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The percolating of the new Perkz

by theScore Staff Aug 31 2016
Thumbnail image courtesy of Maciej Kołek / EU LCS / Maciej Kołek's album

Twenty-four percent to 22.6 percent probably doesn’t seem like a significant amount of team gold. Depending on the game, it may amount to roughly 1,000 gold in total. This isn’t even a major item, but it is the difference between an above average percentage of team gold in 2016 EU LCS Spring and a below average percentage of team gold in 2016 EU LCS Summer for a mid laner in the league.

With the inclusion of star European bottom lane, Jesper "Zven" Svenningsen and Alfonso "mithy" Aguirre Rodriguez, G2 Esports mid laner Luka "PerkZ" Perković found himself in a position of adjustment. In 2016 EU LCS Spring, as a rookie, he was considered G2’s main carry, controlling games and backing up jungler Kim “Trick” Gangyun. He dominated most mid laners, and won the hearts of voters when it came to deciding the best mid laner in the EU LCS. Perkz overcame his veterans, stayed above the curve when selecting picks like Corki mid, and found ways to pressure the edge of a teamfight.

In 2016 EU LCS Summer, the focus of G2 Esports drastically drifted to the side lanes. Ki "Expect" Daehan replacing Mateusz "Kikis" Szkudlarek created a less consistent and stable top laner. Trick, especially in the 2016 EU LCS Summer semifinal, had to focus much more attention to the top lane. When lane swaps were popular, this strategy allowed G2 to bait opponents into over-extending in Expect’s lane, allowing Trick a free gank. Now, in the early game, Trick needs to compensate for Expect’s tendency to fall behind early.

The other factor involved is simply Zven and mithy’s power as a duo lane. Especially on blue side, when it’s easier to gank bottom given the position of the tri-bush on blue side, G2 can decide to invest most of their resources into the bottom side of the map. The percentage of team gold invested into the AD carry between spring and summer split also amounted to a full percentage of team gold, emphasizing the importance of bottom lane on the new roster.

Individuals like to echo the sentiment that playing the low economy role on a League of Legends team isn’t hard. To an extent, I see the validity of this line of logic. When the ninth hour strikes, the individual the team looks to carry the day feels the most pressure. He will be remembered by many as selfish or heroic depending upon the result of the game. That used to be PerkZ and Trick, but now it’s Zven and Trick.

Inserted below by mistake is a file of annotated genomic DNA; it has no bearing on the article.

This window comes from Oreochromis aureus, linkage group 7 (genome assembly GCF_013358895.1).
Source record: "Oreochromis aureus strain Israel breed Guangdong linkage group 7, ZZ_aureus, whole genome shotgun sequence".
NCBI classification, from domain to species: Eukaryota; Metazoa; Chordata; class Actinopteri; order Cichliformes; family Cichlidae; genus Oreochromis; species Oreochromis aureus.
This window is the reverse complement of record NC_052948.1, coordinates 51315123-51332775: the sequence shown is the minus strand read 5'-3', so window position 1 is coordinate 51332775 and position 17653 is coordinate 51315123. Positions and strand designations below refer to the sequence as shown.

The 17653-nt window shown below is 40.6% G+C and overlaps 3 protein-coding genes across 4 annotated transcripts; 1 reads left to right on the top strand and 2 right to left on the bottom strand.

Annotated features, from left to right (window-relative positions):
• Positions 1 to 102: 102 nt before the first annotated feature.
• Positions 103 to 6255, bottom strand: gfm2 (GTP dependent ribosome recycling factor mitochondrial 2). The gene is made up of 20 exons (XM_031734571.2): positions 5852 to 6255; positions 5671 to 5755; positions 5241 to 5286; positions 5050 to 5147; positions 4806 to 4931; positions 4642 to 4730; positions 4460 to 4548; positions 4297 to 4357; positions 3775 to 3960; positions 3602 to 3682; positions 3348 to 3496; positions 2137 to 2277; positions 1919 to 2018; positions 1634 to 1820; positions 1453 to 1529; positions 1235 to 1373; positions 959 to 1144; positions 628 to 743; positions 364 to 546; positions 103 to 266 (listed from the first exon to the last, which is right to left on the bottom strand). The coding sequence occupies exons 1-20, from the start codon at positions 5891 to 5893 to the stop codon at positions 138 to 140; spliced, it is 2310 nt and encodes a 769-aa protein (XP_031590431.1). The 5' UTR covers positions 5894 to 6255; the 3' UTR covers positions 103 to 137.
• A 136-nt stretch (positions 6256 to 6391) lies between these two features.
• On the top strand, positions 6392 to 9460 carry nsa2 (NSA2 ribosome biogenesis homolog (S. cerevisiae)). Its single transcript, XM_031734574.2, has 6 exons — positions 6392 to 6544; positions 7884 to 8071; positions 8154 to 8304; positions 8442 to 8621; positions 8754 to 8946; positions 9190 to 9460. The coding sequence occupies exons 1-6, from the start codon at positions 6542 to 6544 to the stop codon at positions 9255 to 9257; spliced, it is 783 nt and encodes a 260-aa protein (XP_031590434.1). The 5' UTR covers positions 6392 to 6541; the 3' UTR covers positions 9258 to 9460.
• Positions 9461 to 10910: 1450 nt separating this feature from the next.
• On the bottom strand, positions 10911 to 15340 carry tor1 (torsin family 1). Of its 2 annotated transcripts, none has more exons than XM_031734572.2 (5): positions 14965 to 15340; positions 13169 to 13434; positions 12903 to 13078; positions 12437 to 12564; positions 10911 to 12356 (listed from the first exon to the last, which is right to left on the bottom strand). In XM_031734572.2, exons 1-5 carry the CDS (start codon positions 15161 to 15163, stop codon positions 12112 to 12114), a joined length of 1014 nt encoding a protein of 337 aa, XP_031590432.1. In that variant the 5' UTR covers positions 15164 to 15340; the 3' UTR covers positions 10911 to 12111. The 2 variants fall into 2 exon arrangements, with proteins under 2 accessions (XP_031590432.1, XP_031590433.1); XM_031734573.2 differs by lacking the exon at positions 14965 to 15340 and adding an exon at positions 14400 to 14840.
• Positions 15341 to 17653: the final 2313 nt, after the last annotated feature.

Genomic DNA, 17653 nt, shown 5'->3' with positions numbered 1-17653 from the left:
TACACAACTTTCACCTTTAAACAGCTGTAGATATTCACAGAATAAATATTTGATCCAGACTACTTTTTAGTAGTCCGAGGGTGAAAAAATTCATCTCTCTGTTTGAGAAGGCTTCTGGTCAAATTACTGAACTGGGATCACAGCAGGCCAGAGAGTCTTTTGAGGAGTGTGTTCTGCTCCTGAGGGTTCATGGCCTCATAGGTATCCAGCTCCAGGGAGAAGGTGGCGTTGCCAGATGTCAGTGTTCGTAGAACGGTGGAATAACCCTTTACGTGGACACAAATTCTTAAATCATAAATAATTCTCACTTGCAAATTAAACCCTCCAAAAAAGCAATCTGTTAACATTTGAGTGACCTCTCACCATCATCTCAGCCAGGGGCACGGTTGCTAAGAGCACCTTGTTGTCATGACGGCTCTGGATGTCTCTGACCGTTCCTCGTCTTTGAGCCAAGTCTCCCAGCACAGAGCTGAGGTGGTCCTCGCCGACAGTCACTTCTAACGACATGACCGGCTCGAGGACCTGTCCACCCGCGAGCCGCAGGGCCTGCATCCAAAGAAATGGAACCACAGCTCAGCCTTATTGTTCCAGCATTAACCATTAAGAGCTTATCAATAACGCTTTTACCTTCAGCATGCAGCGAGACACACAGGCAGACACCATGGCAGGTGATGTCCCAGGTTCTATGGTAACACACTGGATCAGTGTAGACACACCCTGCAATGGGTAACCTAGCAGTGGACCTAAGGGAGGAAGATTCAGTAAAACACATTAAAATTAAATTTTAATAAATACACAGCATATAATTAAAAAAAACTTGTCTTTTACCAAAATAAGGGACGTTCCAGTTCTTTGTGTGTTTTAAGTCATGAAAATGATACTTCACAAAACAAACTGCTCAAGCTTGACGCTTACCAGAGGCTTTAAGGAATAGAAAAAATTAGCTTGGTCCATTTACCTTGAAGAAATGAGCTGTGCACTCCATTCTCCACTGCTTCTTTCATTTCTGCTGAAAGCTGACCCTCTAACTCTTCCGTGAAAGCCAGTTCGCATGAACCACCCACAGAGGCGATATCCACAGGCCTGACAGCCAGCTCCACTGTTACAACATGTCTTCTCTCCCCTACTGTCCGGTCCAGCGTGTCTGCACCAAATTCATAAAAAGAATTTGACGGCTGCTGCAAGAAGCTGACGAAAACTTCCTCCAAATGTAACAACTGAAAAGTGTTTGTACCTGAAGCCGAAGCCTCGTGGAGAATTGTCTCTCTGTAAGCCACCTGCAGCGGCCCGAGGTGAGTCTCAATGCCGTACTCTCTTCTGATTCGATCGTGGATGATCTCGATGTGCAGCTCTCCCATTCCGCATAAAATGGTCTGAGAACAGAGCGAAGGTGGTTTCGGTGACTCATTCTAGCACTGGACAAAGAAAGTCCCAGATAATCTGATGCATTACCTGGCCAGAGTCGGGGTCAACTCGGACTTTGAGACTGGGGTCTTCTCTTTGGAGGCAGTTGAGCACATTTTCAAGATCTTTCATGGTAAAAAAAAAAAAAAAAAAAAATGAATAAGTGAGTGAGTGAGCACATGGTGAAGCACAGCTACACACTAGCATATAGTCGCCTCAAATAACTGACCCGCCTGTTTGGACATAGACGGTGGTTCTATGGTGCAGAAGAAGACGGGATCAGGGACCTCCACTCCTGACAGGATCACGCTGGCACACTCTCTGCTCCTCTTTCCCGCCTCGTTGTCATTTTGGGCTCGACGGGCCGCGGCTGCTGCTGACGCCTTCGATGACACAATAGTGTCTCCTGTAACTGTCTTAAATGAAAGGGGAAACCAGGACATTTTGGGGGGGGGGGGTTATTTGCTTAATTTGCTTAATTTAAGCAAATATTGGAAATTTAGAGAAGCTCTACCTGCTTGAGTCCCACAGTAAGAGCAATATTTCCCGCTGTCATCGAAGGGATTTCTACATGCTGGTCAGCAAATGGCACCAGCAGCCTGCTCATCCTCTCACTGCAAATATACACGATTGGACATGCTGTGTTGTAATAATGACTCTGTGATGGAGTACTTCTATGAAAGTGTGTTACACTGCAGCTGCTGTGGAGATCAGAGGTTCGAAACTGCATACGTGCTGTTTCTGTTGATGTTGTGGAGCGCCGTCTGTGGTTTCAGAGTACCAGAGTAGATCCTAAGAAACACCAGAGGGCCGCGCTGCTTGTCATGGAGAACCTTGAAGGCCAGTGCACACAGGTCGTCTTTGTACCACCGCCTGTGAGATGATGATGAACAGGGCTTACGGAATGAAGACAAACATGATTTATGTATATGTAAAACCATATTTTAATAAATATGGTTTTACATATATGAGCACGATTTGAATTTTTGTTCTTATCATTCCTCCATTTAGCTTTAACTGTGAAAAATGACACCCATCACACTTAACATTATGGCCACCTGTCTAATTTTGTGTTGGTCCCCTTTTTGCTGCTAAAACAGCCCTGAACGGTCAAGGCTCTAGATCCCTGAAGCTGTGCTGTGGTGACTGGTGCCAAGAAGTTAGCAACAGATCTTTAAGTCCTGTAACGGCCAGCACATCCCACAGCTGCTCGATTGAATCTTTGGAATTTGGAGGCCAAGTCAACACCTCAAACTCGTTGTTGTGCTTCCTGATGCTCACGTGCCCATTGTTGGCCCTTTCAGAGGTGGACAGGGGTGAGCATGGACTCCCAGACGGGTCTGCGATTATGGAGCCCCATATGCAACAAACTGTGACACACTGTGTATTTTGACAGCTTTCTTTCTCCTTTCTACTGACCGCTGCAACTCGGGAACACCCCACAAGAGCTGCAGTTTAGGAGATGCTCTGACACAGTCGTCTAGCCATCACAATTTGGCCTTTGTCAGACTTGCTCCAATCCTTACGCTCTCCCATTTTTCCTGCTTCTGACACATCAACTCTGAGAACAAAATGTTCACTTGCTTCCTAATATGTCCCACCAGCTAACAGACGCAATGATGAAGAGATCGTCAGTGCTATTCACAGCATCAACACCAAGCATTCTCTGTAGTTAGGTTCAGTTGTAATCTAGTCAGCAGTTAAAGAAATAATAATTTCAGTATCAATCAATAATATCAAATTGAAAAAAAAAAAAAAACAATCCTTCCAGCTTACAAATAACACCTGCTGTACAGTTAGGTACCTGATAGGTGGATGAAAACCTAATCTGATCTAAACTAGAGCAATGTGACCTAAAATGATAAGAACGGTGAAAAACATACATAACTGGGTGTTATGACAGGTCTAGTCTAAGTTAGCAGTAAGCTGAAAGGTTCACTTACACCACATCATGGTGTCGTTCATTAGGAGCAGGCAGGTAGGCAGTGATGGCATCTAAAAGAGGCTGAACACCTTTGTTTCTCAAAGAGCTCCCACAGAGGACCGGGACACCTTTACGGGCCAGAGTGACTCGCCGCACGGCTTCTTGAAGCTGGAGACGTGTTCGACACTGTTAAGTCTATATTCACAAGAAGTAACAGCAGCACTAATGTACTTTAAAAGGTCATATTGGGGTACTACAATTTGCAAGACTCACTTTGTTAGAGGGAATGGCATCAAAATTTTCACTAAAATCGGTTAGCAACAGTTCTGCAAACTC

Much of this also came about as a result of the introduction of mithy. mithy roams much more with Trick than Glenn "Hybrid" Doornenbal did, but many of Hybrid’s roams were focused on mid lane ganks. This was a mechanism for propelling Perkz ahead, while mithy’s roams are more vision focused. In 2016 Spring, if one asked me who the primary duo of G2 was, I would answer Trick and Perkz. Now, Trick and mithy feels like the more appropriate answer.

This made Perkz a much more self-reliant feature of the team. In the past, when Perkz shoved out mid lane, he did so after his support ganked mid lane, getting him ahead. At this point, the team relies on him much more to control mid lane on his own. This doesn’t always work when the European meta has been predisposed toward mid lane ganks. Perkz has to guard his own lane, at times giving up waves of minions for fear the jungler will catch him out if he over-extends.

Photo credit: Maciej Kołek

Many shrug off the low economy role as easier, but when a player goes from the star of his team to more of a supporting member, it isn’t always simple. Perkz’s style often has him playing on the edge of a team fight. He abuses opponents by relying on understanding how much damage he can take and how much damage he can deal before he has to retreat. He gets more out of his health bar than many mid laners in the EU LCS, but many of these calculations have to change if Perkz doesn’t have a lead as frequently. He still plays like he’s the star, he just isn’t.